I meet a lot of single people in my work and social life.  Some of whom are open to meeting a partner and some who are not.  Some I am interested in getting to know better, some I am not.  Some who seem to be interested in me, and most who don't.  (usually the ones who like me are in the category of ones I'm not excited about getting  to know better but that's another story...).

Does that mean I am looking?  Well, only by default.   I am not actively dating.  I'm not on any online dating sites.  I'm not handing out my relationship CV for appraisal.  Sure, I'm open to the idea of meeting potential partners, but I'm putting my energy right now into making  new friends.

Maybe if it's the right person I might be keen on seeing where that may lead.     But I am not analysing every single man that crosses my path that's for sure. I figure that means I'm not really looking.

Saturday, 8 October 2011

you to me are everything...

...and other love songs of it's ilk all proclaim that in one person all we need, all we want, and all we seek can be found.  wow, what a responsibility - not sure that I want to be someones everything!

I wouldn't mind, however, being a most-things, an almost-everything, or a just-about perfect.

So, if this person is the one we choose over all others, does that by default mean that they (for want of a better expression) "tick most of the boxes"?  That raises the question of which MOST things should our partners be.   I get that they might not like the same sport...the same food...the same house design as us.  I get that some of the things they are passionate about might not be the same too.

But what about the BIG things...?  If say, one of my fundamental requirements (needs, wants) in a partnership is that the other person has the same spiritual beliefs as me, then I am doing myself (and them) a disservice by choosing to ignore that for the sake of other qualities.  Similarly, if I am really really crazy about a particular hobby that takes up a lot of time, is it fair to seek others to share this if my potential partner doesn't?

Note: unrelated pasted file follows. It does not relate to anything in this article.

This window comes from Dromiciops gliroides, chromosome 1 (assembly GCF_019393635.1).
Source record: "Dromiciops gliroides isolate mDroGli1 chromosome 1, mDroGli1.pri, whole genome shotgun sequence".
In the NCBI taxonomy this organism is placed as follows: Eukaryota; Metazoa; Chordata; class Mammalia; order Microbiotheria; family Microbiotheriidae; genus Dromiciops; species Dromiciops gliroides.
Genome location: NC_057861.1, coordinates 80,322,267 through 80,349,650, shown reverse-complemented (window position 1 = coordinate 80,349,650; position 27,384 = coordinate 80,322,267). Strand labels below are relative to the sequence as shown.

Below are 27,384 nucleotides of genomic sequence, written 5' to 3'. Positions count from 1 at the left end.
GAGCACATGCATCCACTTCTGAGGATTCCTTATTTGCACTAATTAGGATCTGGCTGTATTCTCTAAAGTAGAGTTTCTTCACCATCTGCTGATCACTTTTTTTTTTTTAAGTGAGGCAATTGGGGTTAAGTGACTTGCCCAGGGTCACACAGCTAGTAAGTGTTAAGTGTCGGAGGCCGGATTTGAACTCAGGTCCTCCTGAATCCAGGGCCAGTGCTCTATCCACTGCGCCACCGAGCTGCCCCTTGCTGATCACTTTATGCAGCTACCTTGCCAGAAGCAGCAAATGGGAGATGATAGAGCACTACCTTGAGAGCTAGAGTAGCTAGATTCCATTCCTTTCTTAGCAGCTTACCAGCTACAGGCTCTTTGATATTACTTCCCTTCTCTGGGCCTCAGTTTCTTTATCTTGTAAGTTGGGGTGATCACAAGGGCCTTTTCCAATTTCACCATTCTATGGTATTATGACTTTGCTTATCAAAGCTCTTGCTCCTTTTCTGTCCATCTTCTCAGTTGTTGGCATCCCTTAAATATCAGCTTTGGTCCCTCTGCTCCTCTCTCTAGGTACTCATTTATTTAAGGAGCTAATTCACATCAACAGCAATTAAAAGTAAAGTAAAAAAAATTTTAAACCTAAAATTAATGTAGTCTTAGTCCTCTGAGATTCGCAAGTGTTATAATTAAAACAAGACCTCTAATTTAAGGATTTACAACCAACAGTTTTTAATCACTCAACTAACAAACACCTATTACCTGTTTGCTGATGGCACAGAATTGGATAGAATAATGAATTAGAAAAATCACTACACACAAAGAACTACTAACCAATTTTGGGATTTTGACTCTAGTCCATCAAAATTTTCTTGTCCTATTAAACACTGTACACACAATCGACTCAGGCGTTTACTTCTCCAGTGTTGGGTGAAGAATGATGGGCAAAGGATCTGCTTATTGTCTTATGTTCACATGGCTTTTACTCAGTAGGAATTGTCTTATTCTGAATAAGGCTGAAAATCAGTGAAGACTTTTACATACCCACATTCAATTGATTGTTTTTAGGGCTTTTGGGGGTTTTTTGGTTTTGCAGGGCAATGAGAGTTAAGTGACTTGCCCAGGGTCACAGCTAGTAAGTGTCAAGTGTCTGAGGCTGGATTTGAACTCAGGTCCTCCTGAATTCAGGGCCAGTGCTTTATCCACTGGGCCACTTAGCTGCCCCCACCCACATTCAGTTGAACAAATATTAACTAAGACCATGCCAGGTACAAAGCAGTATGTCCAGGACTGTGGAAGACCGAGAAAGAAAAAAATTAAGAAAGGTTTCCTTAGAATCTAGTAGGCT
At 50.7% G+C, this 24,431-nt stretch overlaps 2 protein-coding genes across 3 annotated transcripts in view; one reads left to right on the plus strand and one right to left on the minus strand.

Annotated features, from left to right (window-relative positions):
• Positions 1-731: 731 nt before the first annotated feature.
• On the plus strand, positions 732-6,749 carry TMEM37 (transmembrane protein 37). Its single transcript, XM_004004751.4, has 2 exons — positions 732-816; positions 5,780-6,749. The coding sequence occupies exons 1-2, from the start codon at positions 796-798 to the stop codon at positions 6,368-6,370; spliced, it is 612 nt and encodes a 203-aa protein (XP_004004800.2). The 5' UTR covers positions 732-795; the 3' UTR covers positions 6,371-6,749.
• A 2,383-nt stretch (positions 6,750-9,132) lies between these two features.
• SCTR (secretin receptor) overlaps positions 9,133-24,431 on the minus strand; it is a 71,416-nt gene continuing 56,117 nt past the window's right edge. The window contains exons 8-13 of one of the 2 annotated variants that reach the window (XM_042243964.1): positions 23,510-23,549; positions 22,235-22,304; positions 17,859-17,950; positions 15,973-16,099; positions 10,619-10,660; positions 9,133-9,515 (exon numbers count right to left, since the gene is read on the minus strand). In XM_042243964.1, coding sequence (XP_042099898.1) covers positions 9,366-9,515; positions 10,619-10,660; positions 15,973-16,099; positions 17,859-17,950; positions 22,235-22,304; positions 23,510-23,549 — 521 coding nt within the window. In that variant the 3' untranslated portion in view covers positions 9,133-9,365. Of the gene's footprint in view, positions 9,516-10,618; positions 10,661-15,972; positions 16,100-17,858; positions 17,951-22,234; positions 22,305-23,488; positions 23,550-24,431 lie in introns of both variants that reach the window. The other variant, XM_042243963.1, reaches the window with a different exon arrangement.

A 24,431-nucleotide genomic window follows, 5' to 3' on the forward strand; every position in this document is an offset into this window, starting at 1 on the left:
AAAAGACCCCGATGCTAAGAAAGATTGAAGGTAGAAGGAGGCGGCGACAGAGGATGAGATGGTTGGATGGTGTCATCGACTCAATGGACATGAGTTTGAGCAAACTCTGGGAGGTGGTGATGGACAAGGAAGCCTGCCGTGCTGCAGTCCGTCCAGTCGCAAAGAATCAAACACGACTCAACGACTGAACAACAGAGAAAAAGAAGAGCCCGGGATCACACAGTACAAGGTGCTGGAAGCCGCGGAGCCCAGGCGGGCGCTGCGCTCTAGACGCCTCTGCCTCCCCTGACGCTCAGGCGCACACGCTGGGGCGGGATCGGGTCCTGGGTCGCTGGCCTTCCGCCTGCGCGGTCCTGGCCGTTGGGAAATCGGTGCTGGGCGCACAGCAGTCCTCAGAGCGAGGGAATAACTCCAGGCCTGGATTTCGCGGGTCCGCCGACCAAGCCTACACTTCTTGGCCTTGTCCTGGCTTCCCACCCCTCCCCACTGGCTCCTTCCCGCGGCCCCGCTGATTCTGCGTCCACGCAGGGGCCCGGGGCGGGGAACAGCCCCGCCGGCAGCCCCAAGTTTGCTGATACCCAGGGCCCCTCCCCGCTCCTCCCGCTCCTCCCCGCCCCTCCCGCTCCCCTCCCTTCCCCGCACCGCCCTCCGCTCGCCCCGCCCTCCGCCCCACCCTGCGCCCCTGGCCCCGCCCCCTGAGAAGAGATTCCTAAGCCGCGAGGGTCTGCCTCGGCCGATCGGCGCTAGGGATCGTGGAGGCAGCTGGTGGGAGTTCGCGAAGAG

I don't think it's realistic to expect a partner to be all things to us.  I think there are aspects of our lives that we need to separate away from our romantic/emotional entanglements.  I think we can get different needs met, and offer different things, to other people. But by my reckoning, the primary relationship should meet the primary needs.  That's why we choose to partner with that person. Isn't it?

What needs to you want met by your future partner?  Which don't matter?

Friday, 7 October 2011

it's JUST a date

http://www.cosmopolitan.com.au/newsflash_its_just_a_date.htm

I read it, I paid attention to some of it, and now I've just put a piece of advice into practise.

Somewhere in the depths of that book, the author tells us that it's the man that's supposed to do all the work (see yesterdays blog for more on this...).  But he also offers some creative ways to get the guy to do the work, without having to do the asking.  It goes like this: